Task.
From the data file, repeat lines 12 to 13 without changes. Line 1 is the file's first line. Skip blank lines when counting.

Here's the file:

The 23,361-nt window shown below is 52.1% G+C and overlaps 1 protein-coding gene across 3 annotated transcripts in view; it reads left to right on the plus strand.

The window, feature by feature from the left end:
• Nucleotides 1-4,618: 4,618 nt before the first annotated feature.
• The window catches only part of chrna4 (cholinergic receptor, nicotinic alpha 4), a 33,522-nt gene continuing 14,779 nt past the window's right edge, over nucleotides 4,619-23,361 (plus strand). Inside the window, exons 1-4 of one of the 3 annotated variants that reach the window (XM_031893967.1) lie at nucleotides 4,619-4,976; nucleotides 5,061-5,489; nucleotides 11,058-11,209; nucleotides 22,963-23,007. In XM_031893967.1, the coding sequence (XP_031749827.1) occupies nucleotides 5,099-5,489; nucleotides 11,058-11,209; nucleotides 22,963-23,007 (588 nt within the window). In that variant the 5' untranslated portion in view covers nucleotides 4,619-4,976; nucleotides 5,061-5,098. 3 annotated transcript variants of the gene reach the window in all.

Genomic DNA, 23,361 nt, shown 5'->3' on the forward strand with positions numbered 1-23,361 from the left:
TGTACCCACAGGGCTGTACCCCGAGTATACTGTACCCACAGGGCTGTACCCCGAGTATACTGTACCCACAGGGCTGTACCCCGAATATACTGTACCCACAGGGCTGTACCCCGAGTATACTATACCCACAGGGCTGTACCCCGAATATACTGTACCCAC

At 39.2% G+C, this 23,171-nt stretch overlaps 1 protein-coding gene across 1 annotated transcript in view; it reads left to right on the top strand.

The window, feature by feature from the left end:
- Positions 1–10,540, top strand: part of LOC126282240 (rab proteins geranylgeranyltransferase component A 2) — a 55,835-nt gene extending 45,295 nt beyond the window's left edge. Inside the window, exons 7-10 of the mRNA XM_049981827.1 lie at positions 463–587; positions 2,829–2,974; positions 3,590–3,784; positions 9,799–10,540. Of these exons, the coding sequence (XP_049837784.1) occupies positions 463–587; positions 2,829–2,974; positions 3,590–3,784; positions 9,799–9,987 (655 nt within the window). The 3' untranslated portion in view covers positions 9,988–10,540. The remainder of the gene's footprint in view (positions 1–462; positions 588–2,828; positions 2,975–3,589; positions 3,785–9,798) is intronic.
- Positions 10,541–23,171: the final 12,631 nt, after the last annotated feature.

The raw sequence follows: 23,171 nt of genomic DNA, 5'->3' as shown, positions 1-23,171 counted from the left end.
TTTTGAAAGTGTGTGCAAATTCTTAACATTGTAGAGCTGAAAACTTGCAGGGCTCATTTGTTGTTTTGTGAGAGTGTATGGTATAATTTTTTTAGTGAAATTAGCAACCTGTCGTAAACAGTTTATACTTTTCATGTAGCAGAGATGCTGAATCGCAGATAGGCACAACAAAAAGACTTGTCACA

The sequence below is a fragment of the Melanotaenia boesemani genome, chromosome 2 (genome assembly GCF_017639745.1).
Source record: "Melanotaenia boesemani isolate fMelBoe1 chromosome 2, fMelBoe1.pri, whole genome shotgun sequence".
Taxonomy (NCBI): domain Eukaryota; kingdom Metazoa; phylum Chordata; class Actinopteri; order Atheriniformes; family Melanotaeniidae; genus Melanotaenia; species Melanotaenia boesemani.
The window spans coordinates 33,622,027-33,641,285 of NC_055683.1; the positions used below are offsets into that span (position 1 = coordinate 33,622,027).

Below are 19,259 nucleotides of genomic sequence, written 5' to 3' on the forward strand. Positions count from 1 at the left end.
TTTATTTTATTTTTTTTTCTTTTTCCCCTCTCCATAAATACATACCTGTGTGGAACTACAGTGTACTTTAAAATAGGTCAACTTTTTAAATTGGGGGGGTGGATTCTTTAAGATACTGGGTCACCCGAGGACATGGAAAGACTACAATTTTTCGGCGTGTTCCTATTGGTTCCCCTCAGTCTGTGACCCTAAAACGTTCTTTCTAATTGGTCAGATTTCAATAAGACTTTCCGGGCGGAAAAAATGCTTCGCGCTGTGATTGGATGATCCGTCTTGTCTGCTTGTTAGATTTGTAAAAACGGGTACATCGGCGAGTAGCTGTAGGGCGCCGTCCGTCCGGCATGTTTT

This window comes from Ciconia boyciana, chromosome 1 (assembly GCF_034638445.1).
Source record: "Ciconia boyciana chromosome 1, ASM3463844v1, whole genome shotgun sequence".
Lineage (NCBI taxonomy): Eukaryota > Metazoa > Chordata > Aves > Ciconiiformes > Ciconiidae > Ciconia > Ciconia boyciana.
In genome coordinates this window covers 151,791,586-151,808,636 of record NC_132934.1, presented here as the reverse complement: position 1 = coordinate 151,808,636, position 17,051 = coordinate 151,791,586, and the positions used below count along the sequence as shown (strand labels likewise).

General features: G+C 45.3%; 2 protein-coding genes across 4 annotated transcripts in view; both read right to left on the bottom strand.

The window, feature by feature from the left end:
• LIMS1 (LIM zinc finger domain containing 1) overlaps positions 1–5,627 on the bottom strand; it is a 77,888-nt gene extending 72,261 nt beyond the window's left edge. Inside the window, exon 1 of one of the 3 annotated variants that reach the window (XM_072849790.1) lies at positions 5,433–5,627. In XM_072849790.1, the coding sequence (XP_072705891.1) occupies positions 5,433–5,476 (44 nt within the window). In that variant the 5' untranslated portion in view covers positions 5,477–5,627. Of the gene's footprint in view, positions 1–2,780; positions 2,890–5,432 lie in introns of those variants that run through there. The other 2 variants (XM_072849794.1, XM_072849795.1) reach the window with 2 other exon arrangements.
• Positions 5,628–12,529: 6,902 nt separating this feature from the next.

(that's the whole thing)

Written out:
TTTTGAAAGTGTGTGCAAATTCTTAACATTGTAGAGCTGAAAACTTGCAGGGCTCATTTGTTGTTTTGTGAGAGTGTATGGTATAATTTTTTTAGTGAAATTAGCAACCTGTCGTAAACAGTTTATACTTTTCATGTAGCAGAGATGCTGAATCGCAGATAGGCACAACAAAAAGACTTGTCACA

The sequence below is a fragment of the Melanotaenia boesemani genome, chromosome 2 (genome assembly GCF_017639745.1).